Charlotte School of Law had recently moved its campus to the area, and developers saw Camp Greene as “the new Dilworth,” Powers said, a reference to an affluent nearby Charlotte neighborhood.
“We get more bang for the buck with this space,” Powers said of the 7,000-square-foot, one-story brick building that was previously a lithographic printing business.
Powers said the firm owns the two adjacent lots – now vacant – east toward Berryhill Road. The homes on those lots were among hundreds of crack houses Powers said were razed in recent years between Berryhill Road and Freedom Drive to the north and east.
“We’re within a few miles of both interstates [I-77 and I-85],” Powers said. “We tell clients we’re in Charlotte, near downtown, our office is easy to find, and parking is free and plentiful.”
Powers said the prestige of an uptown location is not a big deal to him.
“We’ve always been a nontraditional law firm, and that is one reason we looked for space in a nontraditional area,” he said.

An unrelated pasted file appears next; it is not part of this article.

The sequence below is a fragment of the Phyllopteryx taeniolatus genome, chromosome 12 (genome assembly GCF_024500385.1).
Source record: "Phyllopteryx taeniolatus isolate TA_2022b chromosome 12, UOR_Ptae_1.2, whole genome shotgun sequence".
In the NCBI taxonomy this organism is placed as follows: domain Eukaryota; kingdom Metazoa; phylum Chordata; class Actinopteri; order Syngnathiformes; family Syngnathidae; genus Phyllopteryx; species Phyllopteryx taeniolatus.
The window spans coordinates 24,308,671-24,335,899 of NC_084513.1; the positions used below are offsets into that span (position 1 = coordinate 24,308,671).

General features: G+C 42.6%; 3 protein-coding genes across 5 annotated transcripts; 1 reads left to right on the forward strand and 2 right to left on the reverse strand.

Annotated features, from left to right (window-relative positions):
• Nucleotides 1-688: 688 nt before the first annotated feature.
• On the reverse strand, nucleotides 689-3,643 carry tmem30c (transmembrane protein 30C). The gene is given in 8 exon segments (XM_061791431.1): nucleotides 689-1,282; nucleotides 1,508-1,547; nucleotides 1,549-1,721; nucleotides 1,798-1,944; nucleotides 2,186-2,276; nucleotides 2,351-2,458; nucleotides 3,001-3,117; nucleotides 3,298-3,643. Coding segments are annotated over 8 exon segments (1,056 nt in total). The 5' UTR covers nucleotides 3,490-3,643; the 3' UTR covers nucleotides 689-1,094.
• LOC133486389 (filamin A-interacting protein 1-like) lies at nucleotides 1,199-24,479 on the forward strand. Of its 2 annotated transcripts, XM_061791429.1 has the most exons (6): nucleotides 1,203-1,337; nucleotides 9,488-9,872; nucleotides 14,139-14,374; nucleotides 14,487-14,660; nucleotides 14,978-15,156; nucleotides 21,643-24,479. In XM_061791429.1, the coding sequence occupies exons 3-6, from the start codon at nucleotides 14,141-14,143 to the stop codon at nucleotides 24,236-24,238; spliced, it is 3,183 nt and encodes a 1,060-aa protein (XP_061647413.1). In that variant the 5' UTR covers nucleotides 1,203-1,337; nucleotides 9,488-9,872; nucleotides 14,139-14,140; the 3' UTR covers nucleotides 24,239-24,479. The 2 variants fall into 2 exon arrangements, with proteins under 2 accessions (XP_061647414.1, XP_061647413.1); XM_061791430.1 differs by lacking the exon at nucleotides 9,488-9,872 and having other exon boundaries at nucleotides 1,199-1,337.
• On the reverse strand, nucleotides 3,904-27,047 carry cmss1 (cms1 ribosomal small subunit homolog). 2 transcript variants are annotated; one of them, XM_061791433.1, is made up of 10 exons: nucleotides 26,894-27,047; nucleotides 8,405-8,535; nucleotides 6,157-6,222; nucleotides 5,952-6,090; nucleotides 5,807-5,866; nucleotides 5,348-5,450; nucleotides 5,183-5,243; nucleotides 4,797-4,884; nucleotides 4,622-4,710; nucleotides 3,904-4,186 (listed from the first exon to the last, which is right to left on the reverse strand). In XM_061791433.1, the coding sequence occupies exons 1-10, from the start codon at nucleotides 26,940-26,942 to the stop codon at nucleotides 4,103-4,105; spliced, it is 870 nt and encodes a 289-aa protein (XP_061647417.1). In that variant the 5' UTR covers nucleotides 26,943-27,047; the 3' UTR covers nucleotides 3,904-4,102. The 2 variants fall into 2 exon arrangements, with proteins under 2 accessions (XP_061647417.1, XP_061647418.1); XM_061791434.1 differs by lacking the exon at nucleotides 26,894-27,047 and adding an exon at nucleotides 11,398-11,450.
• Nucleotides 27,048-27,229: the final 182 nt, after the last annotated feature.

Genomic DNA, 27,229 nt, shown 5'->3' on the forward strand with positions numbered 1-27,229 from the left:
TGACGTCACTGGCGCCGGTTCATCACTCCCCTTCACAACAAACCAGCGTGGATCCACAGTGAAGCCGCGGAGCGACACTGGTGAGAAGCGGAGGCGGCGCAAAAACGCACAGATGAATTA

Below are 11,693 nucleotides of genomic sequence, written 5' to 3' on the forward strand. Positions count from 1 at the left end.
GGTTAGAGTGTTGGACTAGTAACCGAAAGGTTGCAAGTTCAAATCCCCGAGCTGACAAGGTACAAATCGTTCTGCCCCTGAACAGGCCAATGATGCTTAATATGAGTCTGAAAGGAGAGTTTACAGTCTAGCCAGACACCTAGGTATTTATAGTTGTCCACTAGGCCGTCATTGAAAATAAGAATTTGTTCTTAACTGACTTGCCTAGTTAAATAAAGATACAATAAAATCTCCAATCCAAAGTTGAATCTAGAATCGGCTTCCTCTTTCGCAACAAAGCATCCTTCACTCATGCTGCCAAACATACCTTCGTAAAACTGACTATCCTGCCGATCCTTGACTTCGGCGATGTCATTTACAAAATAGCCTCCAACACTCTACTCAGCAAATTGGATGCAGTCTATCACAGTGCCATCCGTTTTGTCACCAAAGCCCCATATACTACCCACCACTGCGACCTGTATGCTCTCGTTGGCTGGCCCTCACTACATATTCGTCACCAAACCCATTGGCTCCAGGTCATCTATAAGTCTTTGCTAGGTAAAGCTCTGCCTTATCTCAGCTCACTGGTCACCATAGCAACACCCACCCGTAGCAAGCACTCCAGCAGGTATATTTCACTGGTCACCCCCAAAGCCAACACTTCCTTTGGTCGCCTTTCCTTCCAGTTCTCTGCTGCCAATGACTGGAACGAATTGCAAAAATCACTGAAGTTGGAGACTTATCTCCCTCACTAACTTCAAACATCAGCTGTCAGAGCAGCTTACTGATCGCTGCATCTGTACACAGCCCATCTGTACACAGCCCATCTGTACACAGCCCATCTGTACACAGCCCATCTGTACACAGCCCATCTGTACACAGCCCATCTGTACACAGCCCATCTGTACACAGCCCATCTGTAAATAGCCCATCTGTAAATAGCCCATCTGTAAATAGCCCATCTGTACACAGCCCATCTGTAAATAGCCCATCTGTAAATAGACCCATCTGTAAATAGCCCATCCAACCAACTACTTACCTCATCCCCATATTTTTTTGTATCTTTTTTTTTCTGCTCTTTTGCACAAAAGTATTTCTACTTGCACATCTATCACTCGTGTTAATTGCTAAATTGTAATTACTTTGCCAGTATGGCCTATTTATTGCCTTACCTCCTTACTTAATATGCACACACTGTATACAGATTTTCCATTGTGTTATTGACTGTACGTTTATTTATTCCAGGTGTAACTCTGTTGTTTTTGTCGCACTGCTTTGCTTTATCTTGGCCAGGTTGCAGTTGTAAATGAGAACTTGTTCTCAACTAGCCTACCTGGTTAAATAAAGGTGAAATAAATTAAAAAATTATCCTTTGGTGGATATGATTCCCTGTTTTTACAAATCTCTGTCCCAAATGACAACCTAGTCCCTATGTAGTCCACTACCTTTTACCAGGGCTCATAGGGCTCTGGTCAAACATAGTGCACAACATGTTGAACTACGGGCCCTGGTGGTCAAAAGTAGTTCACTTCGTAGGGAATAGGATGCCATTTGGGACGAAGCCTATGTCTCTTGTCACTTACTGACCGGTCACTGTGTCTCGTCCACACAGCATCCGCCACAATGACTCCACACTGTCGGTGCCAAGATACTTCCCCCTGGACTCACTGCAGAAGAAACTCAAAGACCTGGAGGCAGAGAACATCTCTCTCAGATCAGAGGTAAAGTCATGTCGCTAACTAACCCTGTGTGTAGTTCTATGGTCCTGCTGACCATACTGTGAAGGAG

“We were never interested in mahogany desks and greenback leather chairs and yellow legal pads, not that there is anything wrong with all that,” Powers said.
“We’re interested in what we provide within these four walls, not what these four walls look like on the outside.”
Leaving uptown for the periphery says practicality
The prestige associated with an uptown location is something that never entered Pender McElroy’s mind in 1984 when he and his partners at the general practice firm of James McElroy & Diehl left their space in the Home Federal Building on Tryon Street and moved to the firm’s current location at 600 S. College Street.
It’s a moderate-length extension cord away from the Duke Energy Center.
“We wanted to have our own property,” McElroy said. Since its founding in 1959, the firm had been leasing space in uptown towers.
“We felt like we wanted to have control of the way we laid out the space, and to have control over how we built, rebuilt and reconfigured things,” he said. Choosing to place the firm in the three-story, whitewashed brick building that was formerly the Query-Spivey-McGee Hardware Store was, McElroy said, “strictly related to practical issues.”
One of those issues, he said, echoing Powers, was the availability of free parking. “Parking was important to us. Parking is tight here [in uptown]. We try to make parking as little of an issue to clients as possible.”